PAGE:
We live in binge-worthy times. The proliferation of premium video services is giving entertainment-hungry consumers a wide array of choices in securing quality content, and that's the fertile soil where Netflix (NASDAQ:NFLX) and HBO are planting their flags.
Netflix and HBO have tens of millions of paying subscribers apiece, but which one is better for investors? Netflix has been one of the hottest stocks over the past four years, reigning as the S&P 500's top gainer in 2013 and again in 2015. We can't buy into HBO directly, but its parent company -- Time Warner (NYSE:TWX.DL) -- offers a way for investors to hop on the coattails of the premium cable channel behind Game of Thrones and Westworld.
Shares of Netflix are trading near the all-time highs set earlier this month. It closed out 2016 with 93.8 million streaming subscribers worldwide, 19 million more than it had a year earlier. The larger audience materialized despite the rise of rival platforms and the daunting challenge of getting longtime subscribers that were grandfathered in to previous monthly rates of $7.99 and $8.99 to pay $9.99 month.
Revenue soared 30% at Netflix in 2016 as a 25% spike in users and those video buffs paying more combined to give the dot-com darling its largest percentage growth on the top line since 2011. It's on fire, but don't go thinking that Time Warner -- and HBO within Time Warner -- is a slouch.
Time to play B-sides
Time Warner is naturally growing a lot slower than Netflix. Revenue climbed 4% last year, well short of the 30% top-line surge at Netflix. You have to go all the way back to 2002 to find the last time that Time Warner has clocked in with double-digit revenue growth, according to data from S&P Global Market Intelligence.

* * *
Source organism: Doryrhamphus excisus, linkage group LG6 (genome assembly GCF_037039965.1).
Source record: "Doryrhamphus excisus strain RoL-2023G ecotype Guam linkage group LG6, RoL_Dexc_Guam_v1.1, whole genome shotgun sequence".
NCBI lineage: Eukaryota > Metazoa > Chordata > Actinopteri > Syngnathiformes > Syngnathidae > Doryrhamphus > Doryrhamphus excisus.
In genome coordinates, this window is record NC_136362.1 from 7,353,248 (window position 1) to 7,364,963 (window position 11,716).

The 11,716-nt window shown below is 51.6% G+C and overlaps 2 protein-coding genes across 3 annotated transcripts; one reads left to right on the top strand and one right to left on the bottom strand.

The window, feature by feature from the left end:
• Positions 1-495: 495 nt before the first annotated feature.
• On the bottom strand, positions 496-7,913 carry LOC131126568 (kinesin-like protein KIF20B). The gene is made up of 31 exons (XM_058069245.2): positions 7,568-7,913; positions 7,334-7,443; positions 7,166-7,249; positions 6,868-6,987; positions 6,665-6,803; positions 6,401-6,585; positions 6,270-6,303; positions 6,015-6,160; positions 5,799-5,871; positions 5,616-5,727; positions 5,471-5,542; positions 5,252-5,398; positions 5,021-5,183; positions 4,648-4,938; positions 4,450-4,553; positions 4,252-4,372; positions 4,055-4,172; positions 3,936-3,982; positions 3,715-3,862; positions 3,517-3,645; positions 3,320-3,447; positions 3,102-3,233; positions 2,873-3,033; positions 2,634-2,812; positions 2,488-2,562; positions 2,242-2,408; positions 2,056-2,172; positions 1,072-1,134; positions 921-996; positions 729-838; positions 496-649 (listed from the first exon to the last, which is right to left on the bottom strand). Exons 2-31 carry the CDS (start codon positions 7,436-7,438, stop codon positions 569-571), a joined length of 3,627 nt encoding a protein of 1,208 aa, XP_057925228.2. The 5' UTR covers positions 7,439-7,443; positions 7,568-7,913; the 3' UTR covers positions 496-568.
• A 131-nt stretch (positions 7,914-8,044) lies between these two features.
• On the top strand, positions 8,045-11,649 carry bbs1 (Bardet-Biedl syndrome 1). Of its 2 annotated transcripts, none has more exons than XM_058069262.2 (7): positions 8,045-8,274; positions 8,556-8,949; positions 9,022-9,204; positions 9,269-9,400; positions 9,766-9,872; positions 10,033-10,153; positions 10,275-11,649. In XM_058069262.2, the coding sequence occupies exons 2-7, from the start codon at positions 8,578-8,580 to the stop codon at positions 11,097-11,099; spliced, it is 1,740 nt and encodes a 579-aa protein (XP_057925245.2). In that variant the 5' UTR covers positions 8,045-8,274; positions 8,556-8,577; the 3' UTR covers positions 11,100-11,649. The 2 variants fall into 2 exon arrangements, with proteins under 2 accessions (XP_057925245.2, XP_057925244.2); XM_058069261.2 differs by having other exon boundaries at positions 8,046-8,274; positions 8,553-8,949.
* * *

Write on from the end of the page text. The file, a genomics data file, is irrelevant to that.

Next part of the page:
However, Time Warner's been working some pretty potent magic as you look down the income statement. Adjusted earnings rose 23%, making this Time Warner's eighth straight year of double-digit growth on that front. Yes, eight years of single-digit growth -- and in some cases, declines -- on the top line hasn't stopped some big gains on the bottom line. You probably didn't see that coming.
HBO is just one small part of Time Warner, but it's a growing part of the media conglomerate. HBO has never been better. Game of Thrones scored a record average of 26 million viewers per episode during the sixth season. Last year's debut of Westworld broke records for an HBO launch.
HBO may not be growing as quickly as Netflix, but it is, in fact, growing. Time Warner sees HBO subscription revenue increasing in the high-single digits this year. HBO was late to the streaming game, but it now has more than 2 million subscribers to its internet-based stand-alone platform.
Pitting Netflix against HBO parent Time Warner may not seem fair. Time Warner trades at more realistic valuation multiples than Netflix, and it also shells out a quarterly dividend. However, the dynamic nature of Netflix and its surprising accelerating growth -- it's on pace to top 100 million subscribers by April -- make it too juicy to ignore. Whether Netflix gets bought out at a fat premium or it's able to continue its meteoric run, it's the one with the bigger chances for gains. Time Warner may be a good stock, but Netflix at this point just seems better despite the lofty valuation.